Nahuel Molina has been fundamental to Atlético Madrid’s post-World Cup form, which hit a high point Wednesday as the Rojiblancos leapfrogged Real Madrid and into second place in LaLiga.
Molina’s season has mirrored Atlético’s on the whole — a slow start turning into a nightmare, followed by a resurgence after the midseason World Cup. Diego Simeone has always kept the faith in his hand-picked Kieran Trippier replacement, and now he’s being rewarded. Molina has scored 3 goals and assisted another over his past six games — during which he’s played all but five minutes.
The World Cup winner’s adaptation to Atlético looks nearly complete, and now the club wants to protect its investment with a new long-term contract.
Relevo’s Matteo Moretto on Wednesday reported Atlético have declared Molina “non-transferable” and are poised to “do everything possible so that there is not the slightest doubt about his future” in red and white:
Atlético will soon talk with Molina about his contract. It’s not a priority at the moment, because higher on the agenda are other meetings to talk about those players who are approaching the end of their deals and Molina — who has just signed — certainly does not need to renew. But in the club, they are so happy with his performances that they want him to be totally happy where he is. In the coming weeks, they will also talk about how they can improve his contract — perhaps not strictly in terms of the duration, given that the contract expires in 2027.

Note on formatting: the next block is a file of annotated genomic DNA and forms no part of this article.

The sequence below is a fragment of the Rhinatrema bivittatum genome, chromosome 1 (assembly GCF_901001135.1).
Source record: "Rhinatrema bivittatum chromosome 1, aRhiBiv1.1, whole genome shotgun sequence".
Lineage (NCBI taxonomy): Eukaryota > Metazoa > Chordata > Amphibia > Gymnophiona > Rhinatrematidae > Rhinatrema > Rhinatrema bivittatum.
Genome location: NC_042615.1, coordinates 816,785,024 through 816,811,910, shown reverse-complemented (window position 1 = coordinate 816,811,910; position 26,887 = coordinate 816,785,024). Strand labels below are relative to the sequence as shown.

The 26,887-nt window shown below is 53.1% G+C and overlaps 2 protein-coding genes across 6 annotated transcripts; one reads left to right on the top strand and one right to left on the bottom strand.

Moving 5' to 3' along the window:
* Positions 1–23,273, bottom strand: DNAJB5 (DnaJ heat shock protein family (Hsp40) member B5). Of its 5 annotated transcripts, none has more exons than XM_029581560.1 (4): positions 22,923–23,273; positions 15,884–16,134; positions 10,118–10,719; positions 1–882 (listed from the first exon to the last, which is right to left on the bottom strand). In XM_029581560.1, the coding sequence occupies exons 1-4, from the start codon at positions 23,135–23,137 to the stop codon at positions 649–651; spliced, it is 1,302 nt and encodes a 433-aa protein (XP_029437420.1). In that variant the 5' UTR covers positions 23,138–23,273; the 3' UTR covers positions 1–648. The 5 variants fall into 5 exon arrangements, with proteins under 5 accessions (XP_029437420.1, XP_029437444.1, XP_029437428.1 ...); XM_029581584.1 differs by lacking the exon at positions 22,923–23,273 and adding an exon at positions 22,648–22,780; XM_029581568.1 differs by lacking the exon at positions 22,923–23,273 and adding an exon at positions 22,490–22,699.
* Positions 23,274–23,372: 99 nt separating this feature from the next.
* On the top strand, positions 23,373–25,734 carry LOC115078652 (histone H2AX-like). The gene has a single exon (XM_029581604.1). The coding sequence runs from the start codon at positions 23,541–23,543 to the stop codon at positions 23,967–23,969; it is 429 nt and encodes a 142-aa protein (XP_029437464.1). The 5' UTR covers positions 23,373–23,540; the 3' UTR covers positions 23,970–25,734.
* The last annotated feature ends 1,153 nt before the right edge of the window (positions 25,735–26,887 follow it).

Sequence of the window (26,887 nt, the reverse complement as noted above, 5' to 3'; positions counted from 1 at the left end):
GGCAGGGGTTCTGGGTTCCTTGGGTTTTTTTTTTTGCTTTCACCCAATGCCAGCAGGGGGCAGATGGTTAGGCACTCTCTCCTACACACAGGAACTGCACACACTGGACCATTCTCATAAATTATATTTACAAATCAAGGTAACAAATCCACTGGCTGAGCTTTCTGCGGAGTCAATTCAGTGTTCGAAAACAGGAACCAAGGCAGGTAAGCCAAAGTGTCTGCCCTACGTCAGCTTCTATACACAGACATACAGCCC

Keeping Molina happy does strike me as a priority, given he is the only right-back in the squad that Simeone rates (sorry, Matt Doherty, but you have played only 17 minutes since your deadline day arrival). Molina has played more league minutes (2,417) than any other outfield player, which means he’s been able to accrue some impressive stats — such as a team-leading 222 progressive passes received, 1.6 passes into the penalty area per 90 minutes (3rd), and 84 shot-creating actions (2nd).
All this, and Molina’s just turned 25. He is on a star trajectory, and though Atlético still need to reinforce his position, right-back looks to be Molina’s for the foreseeable future as long as he’s happy to be in Madrid.
“For a coach to ask about you and notice you is a nice thing,” Molina told MARCA last month. “The possibility of joining Atlético de Madrid was also very important for me and for my career. It was very nice.”